Twenty Thousand Leagues Under the Sea has not been out of print since it first appeared as a serial in 1869, then as a book in 1871. There have been more than 1,000 editions, reissues and reprints. Why, then, do we need another?
Because, argues William Butcher, what generations of admirers have read is not the novel Jules Verne planned, but a text altered to suit his publisher. Suspicions have been voiced before, though not as loudly. What has long been the prime duty of editors of classic works – to establish an authentic text – has not happened in the case of Nemo and the Nautilus. Two manuscripts dating from 1868–9 can be consulted online and the relevant correspondence has long been made available. Yet editors have shown little interest in the differences between Verne’s intentions and the version published in 1871. Even Butcher’s own edition and translation in the Oxford World’s Classics series (1998, revised 2019) fell short of his ambition to fill the gap.
Of the several thousand variants that he identifies in his “restored text”, most are minor and stylistic, but others are fundamental. In his first drafts Verne sketches scenes that are later deleted. He also reproduces verbatim information from technical publications that act as a springboard for his dramatic instincts. Verne was more than the promoter of his age’s scientific positivism; he was a romantic with dreams of a better future for the human race.
This new edition includes original illustrations by Riou and Neuville, and reproduces a number of manuscript pages that bear witness to Butcher’s interpretative patience. The handwriting varies from scrawl to copperplate. It also shows the close attention Jules Hetzel had been giving Verne’s drafts for some years. Hetzel, publisher of Balzac, Baudelaire, Hugo and others, was committed to promoting “improving” literature, in particular the “family, illustrated library” which in 1864 became the Magasin d’éducation et de récréation, a periodical aimed at younger readers. It was to supply that market that he recruited Verne, and it was Hetzel who came up with Voyages extraordinaires as the running title for Verne’s novels of adventure. In the process he cut a dozen chapters. To protect young minds he also modified the language and behaviour of certain characters, eliminated love interest and softened or removed all criticism of religion, politics and the French establishment.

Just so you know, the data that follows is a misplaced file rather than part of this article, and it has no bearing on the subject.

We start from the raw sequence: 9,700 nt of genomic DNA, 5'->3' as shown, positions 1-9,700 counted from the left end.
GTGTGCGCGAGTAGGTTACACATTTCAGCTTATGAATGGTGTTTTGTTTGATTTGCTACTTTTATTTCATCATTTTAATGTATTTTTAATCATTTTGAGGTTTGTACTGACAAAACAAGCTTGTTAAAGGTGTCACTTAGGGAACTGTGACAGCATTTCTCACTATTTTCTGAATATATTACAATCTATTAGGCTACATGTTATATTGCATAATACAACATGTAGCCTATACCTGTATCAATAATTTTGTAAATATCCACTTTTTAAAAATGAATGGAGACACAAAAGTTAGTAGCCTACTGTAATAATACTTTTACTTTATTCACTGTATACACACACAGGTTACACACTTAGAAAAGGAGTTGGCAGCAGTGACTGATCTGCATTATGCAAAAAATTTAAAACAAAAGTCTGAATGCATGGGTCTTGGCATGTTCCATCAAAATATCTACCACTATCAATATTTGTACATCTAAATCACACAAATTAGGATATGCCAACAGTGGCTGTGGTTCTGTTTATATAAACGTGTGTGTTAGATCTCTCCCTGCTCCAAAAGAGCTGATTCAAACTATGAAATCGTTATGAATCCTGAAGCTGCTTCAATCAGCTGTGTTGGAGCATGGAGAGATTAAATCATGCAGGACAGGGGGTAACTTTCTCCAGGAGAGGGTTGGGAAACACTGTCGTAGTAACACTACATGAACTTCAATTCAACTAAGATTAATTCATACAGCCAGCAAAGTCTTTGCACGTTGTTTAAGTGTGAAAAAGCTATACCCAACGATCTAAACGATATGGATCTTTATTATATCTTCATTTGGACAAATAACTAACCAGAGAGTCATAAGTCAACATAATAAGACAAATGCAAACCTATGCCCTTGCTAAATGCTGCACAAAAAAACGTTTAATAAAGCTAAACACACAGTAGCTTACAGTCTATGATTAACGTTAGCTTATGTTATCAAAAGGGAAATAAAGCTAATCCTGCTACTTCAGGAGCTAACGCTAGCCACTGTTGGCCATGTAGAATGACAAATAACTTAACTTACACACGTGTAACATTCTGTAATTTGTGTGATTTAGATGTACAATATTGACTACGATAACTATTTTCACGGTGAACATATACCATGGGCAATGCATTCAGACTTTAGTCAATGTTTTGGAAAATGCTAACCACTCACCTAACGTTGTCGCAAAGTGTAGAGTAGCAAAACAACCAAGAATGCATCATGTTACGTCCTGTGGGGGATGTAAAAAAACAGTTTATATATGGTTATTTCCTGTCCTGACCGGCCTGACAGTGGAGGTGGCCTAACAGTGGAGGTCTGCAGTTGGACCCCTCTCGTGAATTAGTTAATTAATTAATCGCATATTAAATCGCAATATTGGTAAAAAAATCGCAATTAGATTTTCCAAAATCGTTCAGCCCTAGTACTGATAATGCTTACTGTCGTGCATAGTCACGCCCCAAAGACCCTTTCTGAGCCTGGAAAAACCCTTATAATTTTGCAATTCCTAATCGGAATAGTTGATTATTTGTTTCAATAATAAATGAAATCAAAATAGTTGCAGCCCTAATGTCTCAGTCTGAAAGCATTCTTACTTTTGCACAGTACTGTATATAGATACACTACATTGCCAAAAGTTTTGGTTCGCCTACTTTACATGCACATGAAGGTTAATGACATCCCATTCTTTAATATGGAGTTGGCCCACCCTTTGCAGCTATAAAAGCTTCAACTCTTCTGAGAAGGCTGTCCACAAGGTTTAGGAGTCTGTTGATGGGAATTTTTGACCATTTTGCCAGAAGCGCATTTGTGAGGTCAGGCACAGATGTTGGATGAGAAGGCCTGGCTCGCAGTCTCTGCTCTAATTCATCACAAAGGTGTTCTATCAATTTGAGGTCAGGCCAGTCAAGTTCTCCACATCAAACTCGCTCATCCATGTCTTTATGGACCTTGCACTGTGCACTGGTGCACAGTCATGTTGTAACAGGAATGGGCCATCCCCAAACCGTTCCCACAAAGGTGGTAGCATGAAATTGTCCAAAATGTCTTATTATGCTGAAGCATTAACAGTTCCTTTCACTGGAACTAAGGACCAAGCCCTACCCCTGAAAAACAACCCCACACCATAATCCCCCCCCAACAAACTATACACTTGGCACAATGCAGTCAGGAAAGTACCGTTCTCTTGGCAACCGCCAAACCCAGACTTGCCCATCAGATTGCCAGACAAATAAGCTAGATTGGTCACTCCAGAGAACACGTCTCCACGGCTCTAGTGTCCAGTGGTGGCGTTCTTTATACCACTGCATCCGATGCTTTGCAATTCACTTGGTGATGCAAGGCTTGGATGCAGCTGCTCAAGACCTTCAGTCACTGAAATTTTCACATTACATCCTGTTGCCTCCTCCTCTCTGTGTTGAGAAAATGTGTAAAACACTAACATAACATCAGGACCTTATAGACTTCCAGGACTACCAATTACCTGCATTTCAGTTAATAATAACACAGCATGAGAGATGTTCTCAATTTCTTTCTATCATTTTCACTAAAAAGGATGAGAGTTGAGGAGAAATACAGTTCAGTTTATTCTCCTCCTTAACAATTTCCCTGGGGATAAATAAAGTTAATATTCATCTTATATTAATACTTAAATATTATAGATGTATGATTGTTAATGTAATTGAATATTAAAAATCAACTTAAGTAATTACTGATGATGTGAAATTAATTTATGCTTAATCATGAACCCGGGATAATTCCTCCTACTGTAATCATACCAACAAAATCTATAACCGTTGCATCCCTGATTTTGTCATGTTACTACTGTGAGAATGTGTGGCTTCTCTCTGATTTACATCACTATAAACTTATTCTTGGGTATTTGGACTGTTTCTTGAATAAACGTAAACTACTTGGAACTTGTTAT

Verne occasionally rebelled: for example, he rejected his publisher’s suggestion that he add a third volume to Vingt mille lieues. But for the most part he submitted. He agreed to change the female portrait in Nemo’s study (judged provocative) to a pietà and stripped his library shelves of the subject category Politique. References to “Nature” were replaced by references to “the Creator”. The character of Ned Land became less violent and dramatic. Moreover, as the Second Empire slid towards the war of 1870, Hetzel cancelled all comment that was favourable to England and critical of France, and rooted out references to the revolutionary spirit of 1789.
Most damaging was Hetzel’s refusal to accept Nemo as a rebel by refusing to have him identified with any libertarian ideology or single nation. An unspeakable injustice done to his family has led Nemo to his life of subterranean solitude, but details are withheld. At various times he is associated with Greece, Ceylon, Turkey, France, Russia and Italy, though he may have been Polish and therefore a victim of Russian brutality. But Russia was a lucrative market for Hetzel, and not to be alienated. (When Nemo resurfaces in L’Ile mystérieuse, 1874–5, he does so as an Indian whose wife and children have been murdered by the Raj, an anti-British solution that Hetzel could accept.) Nemo’s character is also tamed. Verne’s original was combustible, cruel and violent.
If the changes imposed on the author were so substantial, why did he not object? Hetzel did to Nemo what 1930s Hollywood did to Captain Bligh of the Bounty, and for the same reasons, but the novelist and the publisher were friends. Hetzel guided Jules Verne’s career. He guaranteed him a readership and paid him well enough to enable him to devote his energies to writing without having to worry about his family. It was an arrangement that suited them both.
David Coward is writing a biography of Marcel Pagnol